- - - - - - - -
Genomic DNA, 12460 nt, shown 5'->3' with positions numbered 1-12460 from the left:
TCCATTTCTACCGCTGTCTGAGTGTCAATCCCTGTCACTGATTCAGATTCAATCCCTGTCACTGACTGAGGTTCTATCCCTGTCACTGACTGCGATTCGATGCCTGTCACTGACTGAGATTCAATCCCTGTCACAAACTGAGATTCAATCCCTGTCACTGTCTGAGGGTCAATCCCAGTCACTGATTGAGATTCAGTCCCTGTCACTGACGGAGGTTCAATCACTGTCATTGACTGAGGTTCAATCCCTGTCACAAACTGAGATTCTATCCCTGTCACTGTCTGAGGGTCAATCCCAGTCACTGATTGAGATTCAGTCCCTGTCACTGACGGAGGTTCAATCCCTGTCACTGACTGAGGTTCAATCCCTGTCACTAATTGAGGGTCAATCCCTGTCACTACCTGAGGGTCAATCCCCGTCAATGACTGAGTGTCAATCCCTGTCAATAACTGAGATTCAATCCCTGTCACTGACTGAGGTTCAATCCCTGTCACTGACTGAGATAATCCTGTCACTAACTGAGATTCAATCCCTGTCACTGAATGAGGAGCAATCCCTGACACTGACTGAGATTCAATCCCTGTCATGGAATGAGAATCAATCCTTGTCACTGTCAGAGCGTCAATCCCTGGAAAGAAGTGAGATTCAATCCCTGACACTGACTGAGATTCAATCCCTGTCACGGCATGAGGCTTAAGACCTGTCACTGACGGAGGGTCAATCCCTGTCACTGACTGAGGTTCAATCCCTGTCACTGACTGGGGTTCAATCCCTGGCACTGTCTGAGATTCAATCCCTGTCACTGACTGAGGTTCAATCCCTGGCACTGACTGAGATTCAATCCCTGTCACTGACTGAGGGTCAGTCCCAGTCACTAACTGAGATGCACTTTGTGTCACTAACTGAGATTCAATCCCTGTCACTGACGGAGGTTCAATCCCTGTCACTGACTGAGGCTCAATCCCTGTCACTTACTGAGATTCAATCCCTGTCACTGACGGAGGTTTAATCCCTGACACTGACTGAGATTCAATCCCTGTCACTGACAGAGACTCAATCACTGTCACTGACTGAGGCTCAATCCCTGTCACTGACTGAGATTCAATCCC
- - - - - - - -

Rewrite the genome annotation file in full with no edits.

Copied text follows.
Genomic DNA, 12460 nt, shown 5'->3' with positions numbered 1-12460 from the left:
TCCATTTCTACCGCTGTCTGAGTGTCAATCCCTGTCACTGATTCAGATTCAATCCCTGTCACTGACTGAGGTTCTATCCCTGTCACTGACTGCGATTCGATGCCTGTCACTGACTGAGATTCAATCCCTGTCACAAACTGAGATTCAATCCCTGTCACTGTCTGAGGGTCAATCCCAGTCACTGATTGAGATTCAGTCCCTGTCACTGACGGAGGTTCAATCACTGTCATTGACTGAGGTTCAATCCCTGTCACAAACTGAGATTCTATCCCTGTCACTGTCTGAGGGTCAATCCCAGTCACTGATTGAGATTCAGTCCCTGTCACTGACGGAGGTTCAATCCCTGTCACTGACTGAGGTTCAATCCCTGTCACTAATTGAGGGTCAATCCCTGTCACTACCTGAGGGTCAATCCCCGTCAATGACTGAGTGTCAATCCCTGTCAATAACTGAGATTCAATCCCTGTCACTGACTGAGGTTCAATCCCTGTCACTGACTGAGATAATCCTGTCACTAACTGAGATTCAATCCCTGTCACTGAATGAGGAGCAATCCCTGACACTGACTGAGATTCAATCCCTGTCATGGAATGAGAATCAATCCTTGTCACTGTCAGAGCGTCAATCCCTGGAAAGAAGTGAGATTCAATCCCTGACACTGACTGAGATTCAATCCCTGTCACGGCATGAGGCTTAAGACCTGTCACTGACGGAGGGTCAATCCCTGTCACTGACTGAGGTTCAATCCCTGTCACTGACTGGGGTTCAATCCCTGGCACTGTCTGAGATTCAATCCCTGTCACTGACTGAGGTTCAATCCCTGGCACTGACTGAGATTCAATCCCTGTCACTGACTGAGGGTCAGTCCCAGTCACTAACTGAGATGCACTTTGTGTCACTAACTGAGATTCAATCCCTGTCACTGACGGAGGTTCAATCCCTGTCACTGACTGAGGCTCAATCCCTGTCACTTACTGAGATTCAATCCCTGTCACTGACGGAGGTTTAATCCCTGACACTGACTGAGATTCAATCCCTGTCACTGACAGAGACTCAATCACTGTCACTGACTGAGGCTCAATCCCTGTCACTGACTGAGATTCAATCCC